Date of Graduation


Document Type


Degree Type



Eberly College of Arts and Sciences


Sociology and Anthropology

Committee Chair

William Peterjohn

Committee Co-Chair

Mary Beth Adams

Committee Member

James McGraw

Committee Member

Brenden McNeil

Committee Member

Richard Thomas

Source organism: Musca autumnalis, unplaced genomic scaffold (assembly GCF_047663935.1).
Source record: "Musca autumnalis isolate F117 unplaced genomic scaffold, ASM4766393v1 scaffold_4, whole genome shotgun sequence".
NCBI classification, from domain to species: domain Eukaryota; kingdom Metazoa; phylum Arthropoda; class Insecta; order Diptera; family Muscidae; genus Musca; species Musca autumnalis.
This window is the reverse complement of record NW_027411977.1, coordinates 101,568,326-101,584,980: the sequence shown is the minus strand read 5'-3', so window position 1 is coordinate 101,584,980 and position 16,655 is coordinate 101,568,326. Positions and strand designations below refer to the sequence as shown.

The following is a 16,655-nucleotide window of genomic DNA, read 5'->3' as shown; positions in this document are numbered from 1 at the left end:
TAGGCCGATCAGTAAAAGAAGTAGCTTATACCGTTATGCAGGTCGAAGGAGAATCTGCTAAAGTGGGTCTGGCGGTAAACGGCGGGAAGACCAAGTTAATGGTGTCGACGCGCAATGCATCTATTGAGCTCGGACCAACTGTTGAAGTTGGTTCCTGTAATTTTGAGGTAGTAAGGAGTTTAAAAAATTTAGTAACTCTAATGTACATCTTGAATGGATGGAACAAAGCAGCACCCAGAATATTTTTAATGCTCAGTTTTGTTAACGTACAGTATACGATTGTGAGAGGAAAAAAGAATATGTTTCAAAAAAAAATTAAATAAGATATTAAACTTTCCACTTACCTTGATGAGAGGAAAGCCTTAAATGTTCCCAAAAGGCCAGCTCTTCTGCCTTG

The effects of nitrogen (N) deposition have been studied in many ecosystems, and one general pattern of response that has emerged from these studies is a decline in species richness. Globally, anthropogenic deposition of N has more than doubled the ambient input of N in terrestrial ecosystems, and the rate at which humans produce reactive N continues to increase annually. As a result of both the current and projected future rates of N input, N deposition is a threat to biodiversity worldwide and is projected to contribute, along with other global change factors, to species extinction. To prevent the loss of biodiversity from N deposition, it is critical to understand the mechanisms by which N deposition causes species loss. In this dissertation I examined some of the direct and indirect mechanisms by which N can influence species richness in the forest herbaceous layer. In Chapter 1 I outline the effects of N on the herbaceous layer and introduce the long-term fertilization studies at the Fernow Experimental Forest that I used to study these effects. In Chapter 2, I tested the rigor of an undocumented method for estimating cover in the forest herbaceous layer. The method was very precise and, when calibrated, potentially accurate for comparison of cover among sites. In Chapter 3, I investigated if the interaction between N fertilization and light led to the dominance of Rubus spp. in stands of an aggrading forest. Results indicated that added N significantly enhanced the cover of Rubus spp. in the forest herbaceous layer only at intermediate and high light levels. In Chapter 4, I tested the contribution of two hypothesized mechanisms for species losses (non-random and random species loss) in N-fertilized, N-fertilized and limed, and unfertilized plots. Both mechanisms influenced species richness, with non-random loss becoming the main mechanism over time. I observed that advantages were conferred to some nitrophilic species---particularly Rubus spp.---whereas disadvantages were observed in non-nitrophilic species. Additionally, my results indicate that the effect of N on some herbaceous species could be mitigated with the addition of lime. In Chapter 5 , I examined a potential indirect effect of N fertilization on the herbaceous layer by investigating differences in storm damage experienced by trees growing in N-fertilized, N-fertilized and limed, and unfertilized plots. Trees growing in N-fertilized plots were more susceptible to damage from a wind-storm and the extent of damage depended on the species of tree. There was also evidence that the addition of lime could mitigate the susceptibility of trees to storm damage in N-fertilized plots. As a result of this study, I hypothesized in Chapter 6 that differential damage to trees among fertilized and unfertilized treatments could result in differential changes in the herbaceous layer, either by increasing the frequency or size of canopy gaps, or by altering the species composition of trees. Overall, this research offers strong support for the idea that both direct and indirect mechanisms will influence species richness in the forest herbaceous layer under the projected increases in global N deposition.